Photo: George Burns/Harpo Studios
Iyanla says that when she thinks about the way she was treated while hosting The Iyanla Show, it gives her shivers. "Let me not say how I was treated because I wasn't a victim. What kind of treatment did I accept? What did I allow? What did I accommodate? What did I tolerate?" Iyanla says. "Let me put it this way—$27 million television show and I didn't have an office."
When Iyanla met her show producers, she says they couldn't pronounce her name, and they'd never read her books. "I didn't even know what to ask for. What I knew was that it didn't feel good. It was painful," she says. "But, Oprah, it was familiar. Hear me. It was familiar. It was home for me. As bad as it felt, it was home for me."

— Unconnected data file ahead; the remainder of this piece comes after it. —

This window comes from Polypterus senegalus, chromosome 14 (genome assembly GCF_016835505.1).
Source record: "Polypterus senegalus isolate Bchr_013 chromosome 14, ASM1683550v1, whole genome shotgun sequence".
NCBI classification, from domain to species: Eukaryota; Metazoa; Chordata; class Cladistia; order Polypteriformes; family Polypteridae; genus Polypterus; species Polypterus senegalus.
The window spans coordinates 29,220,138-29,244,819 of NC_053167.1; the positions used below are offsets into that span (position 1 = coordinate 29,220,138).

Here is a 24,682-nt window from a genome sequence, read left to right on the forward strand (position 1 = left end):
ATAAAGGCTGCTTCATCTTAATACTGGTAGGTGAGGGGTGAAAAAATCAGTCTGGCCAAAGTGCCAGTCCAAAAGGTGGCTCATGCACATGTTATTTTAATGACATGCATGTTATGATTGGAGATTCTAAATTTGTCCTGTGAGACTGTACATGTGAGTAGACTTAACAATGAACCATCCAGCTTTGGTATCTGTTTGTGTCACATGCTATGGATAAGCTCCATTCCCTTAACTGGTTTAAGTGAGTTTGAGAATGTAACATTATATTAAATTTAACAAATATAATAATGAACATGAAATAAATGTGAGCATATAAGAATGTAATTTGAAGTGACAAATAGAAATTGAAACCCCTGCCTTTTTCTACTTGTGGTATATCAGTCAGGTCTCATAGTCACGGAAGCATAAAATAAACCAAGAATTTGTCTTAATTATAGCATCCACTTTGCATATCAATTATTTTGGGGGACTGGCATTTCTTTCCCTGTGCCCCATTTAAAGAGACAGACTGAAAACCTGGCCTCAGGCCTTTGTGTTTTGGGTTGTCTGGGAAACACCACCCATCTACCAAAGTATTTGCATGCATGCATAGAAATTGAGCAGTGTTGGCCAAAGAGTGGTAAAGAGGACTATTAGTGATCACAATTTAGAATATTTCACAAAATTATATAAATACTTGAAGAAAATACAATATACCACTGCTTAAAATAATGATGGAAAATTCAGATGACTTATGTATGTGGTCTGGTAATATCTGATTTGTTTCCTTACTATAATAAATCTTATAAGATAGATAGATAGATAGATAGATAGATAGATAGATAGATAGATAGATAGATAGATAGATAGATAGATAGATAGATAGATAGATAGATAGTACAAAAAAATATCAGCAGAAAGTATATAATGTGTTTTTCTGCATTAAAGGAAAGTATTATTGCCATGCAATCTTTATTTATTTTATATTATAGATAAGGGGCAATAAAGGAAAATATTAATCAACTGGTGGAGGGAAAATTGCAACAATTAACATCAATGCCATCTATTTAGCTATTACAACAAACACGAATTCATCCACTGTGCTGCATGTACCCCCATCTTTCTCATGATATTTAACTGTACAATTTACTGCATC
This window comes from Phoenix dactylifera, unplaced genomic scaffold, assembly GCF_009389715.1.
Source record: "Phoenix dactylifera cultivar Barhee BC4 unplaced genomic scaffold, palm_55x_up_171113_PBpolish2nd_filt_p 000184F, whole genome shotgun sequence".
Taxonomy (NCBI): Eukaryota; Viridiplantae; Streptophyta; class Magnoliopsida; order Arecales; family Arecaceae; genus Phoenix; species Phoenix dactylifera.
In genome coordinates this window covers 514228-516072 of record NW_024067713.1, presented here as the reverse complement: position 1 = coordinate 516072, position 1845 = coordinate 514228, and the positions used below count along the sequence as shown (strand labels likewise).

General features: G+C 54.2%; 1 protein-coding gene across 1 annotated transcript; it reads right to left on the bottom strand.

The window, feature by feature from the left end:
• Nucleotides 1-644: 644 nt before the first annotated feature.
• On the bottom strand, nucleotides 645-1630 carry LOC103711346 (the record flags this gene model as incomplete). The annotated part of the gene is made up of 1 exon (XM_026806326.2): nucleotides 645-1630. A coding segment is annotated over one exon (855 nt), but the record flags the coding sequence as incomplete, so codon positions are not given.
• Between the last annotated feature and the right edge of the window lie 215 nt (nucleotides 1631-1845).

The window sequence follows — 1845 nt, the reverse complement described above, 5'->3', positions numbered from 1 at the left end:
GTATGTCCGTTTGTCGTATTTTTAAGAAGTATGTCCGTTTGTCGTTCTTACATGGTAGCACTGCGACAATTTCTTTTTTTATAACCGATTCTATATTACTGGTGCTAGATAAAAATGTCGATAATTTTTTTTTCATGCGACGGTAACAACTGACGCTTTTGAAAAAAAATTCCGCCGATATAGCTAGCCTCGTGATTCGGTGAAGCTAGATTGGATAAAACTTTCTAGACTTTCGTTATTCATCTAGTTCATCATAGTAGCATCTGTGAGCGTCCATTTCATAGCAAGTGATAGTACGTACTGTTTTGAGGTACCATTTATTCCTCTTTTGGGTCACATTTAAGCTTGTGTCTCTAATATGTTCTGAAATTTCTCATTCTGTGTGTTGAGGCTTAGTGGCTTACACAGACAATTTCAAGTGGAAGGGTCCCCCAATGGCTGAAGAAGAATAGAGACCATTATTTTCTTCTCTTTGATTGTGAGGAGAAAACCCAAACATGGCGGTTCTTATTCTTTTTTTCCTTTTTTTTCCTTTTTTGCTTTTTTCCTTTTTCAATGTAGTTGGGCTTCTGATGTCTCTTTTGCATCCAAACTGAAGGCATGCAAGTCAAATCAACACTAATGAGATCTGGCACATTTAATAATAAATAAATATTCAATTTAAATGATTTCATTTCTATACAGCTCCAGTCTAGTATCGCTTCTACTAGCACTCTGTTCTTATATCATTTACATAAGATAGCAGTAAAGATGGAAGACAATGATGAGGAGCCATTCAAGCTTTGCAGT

Throughout her life, Iyanla says she'd always gravitated toward people who treated her badly. "Sometimes [when] I would come home I'd just go in the office and put my head down in anybody's lap and just weep. Weep. And get up Monday, and I would go right back because I've got the television show," she says. "I was scared to speak up."